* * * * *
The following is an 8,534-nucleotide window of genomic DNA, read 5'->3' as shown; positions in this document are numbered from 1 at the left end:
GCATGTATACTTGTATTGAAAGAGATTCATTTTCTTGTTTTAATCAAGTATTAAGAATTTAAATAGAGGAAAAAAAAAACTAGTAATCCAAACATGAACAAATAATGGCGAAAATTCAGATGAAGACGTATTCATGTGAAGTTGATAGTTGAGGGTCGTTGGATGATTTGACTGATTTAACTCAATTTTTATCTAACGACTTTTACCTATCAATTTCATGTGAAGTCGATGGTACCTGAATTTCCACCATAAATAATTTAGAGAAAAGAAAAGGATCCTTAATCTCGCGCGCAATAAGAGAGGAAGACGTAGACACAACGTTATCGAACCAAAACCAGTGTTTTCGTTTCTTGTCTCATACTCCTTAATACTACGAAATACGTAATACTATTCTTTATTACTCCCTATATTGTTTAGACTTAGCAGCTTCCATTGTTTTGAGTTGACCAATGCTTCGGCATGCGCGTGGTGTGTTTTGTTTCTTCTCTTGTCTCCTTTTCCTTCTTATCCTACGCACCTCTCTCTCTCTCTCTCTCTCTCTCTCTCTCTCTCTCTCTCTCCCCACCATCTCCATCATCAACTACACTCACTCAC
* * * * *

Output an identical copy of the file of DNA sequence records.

The following is an 8,534-nucleotide window of genomic DNA, read 5'->3' as shown; positions in this document are numbered from 1 at the left end:
GCATGTATACTTGTATTGAAAGAGATTCATTTTCTTGTTTTAATCAAGTATTAAGAATTTAAATAGAGGAAAAAAAAAACTAGTAATCCAAACATGAACAAATAATGGCGAAAATTCAGATGAAGACGTATTCATGTGAAGTTGATAGTTGAGGGTCGTTGGATGATTTGACTGATTTAACTCAATTTTTATCTAACGACTTTTACCTATCAATTTCATGTGAAGTCGATGGTACCTGAATTTCCACCATAAATAATTTAGAGAAAAGAAAAGGATCCTTAATCTCGCGCGCAATAAGAGAGGAAGACGTAGACACAACGTTATCGAACCAAAACCAGTGTTTTCGTTTCTTGTCTCATACTCCTTAATACTACGAAATACGTAATACTATTCTTTATTACTCCCTATATTGTTTAGACTTAGCAGCTTCCATTGTTTTGAGTTGACCAATGCTTCGGCATGCGCGTGGTGTGTTTTGTTTCTTCTCTTGTCTCCTTTTCCTTCTTATCCTACGCACCTCTCTCTCTCTCTCTCTCTCTCTCTCTCTCTCTCTCTCTCTCCCCACCATCTCCATCATCAACTACACTCACTCAC